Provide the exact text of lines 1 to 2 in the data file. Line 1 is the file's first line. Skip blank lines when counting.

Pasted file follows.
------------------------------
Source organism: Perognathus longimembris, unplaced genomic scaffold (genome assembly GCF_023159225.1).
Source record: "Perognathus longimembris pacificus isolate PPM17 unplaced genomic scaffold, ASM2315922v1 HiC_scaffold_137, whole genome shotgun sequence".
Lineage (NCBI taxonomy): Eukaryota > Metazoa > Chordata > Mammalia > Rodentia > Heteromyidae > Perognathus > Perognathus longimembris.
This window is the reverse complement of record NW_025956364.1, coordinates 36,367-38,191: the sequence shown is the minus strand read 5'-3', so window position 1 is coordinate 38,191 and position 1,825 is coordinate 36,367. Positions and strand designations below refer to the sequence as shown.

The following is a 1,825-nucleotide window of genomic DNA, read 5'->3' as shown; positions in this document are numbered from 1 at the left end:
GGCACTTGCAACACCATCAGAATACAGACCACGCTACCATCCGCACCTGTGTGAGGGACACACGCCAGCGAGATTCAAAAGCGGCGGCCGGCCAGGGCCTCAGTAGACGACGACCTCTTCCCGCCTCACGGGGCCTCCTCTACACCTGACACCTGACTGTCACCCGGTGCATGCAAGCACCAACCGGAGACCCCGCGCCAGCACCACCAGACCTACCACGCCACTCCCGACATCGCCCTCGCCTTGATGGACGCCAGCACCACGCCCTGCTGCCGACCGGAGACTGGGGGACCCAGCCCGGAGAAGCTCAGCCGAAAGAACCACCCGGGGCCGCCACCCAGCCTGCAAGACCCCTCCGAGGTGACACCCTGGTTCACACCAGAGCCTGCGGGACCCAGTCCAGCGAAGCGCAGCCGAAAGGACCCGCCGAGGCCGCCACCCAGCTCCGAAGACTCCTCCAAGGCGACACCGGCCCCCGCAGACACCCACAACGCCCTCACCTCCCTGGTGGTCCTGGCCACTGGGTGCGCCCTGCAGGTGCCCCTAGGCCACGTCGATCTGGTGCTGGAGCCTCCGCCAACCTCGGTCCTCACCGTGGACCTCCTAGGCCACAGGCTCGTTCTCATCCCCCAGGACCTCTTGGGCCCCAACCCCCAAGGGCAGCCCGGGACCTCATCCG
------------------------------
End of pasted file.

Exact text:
Source organism: Perognathus longimembris, unplaced genomic scaffold (genome assembly GCF_023159225.1).
Source record: "Perognathus longimembris pacificus isolate PPM17 unplaced genomic scaffold, ASM2315922v1 HiC_scaffold_137, whole genome shotgun sequence".